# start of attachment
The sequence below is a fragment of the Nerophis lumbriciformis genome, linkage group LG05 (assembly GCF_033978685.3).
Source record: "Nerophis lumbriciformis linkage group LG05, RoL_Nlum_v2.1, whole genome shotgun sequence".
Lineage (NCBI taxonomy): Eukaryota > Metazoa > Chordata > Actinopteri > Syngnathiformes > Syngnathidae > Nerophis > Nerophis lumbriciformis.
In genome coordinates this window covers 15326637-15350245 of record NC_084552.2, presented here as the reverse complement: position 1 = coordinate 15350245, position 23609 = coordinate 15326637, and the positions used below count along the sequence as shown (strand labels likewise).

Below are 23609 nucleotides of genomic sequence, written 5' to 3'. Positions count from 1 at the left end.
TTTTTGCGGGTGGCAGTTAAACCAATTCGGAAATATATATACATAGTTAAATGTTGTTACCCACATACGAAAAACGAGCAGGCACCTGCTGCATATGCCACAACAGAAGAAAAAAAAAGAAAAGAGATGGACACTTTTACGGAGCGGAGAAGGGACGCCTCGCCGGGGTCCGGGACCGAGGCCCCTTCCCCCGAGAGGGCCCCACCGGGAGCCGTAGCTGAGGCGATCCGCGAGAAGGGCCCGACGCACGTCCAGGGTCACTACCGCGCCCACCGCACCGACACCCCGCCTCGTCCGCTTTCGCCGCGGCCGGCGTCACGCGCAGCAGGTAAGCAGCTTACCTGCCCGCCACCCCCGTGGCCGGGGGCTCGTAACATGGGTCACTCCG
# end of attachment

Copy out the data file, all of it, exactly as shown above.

The sequence below is a fragment of the Nerophis lumbriciformis genome, linkage group LG05 (assembly GCF_033978685.3).
Source record: "Nerophis lumbriciformis linkage group LG05, RoL_Nlum_v2.1, whole genome shotgun sequence".
Lineage (NCBI taxonomy): Eukaryota > Metazoa > Chordata > Actinopteri > Syngnathiformes > Syngnathidae > Nerophis > Nerophis lumbriciformis.
In genome coordinates this window covers 15326637-15350245 of record NC_084552.2, presented here as the reverse complement: position 1 = coordinate 15350245, position 23609 = coordinate 15326637, and the positions used below count along the sequence as shown (strand labels likewise).

Below are 23609 nucleotides of genomic sequence, written 5' to 3'. Positions count from 1 at the left end.
TTTTTGCGGGTGGCAGTTAAACCAATTCGGAAATATATATACATAGTTAAATGTTGTTACCCACATACGAAAAACGAGCAGGCACCTGCTGCATATGCCACAACAGAAGAAAAAAAAAGAAAAGAGATGGACACTTTTACGGAGCGGAGAAGGGACGCCTCGCCGGGGTCCGGGACCGAGGCCCCTTCCCCCGAGAGGGCCCCACCGGGAGCCGTAGCTGAGGCGATCCGCGAGAAGGGCCCGACGCACGTCCAGGGTCACTACCGCGCCCACCGCACCGACACCCCGCCTCGTCCGCTTTCGCCGCGGCCGGCGTCACGCGCAGCAGGTAAGCAGCTTACCTGCCCGCCACCCCCGTGGCCGGGGGCTCGTAACATGGGTCACTCCG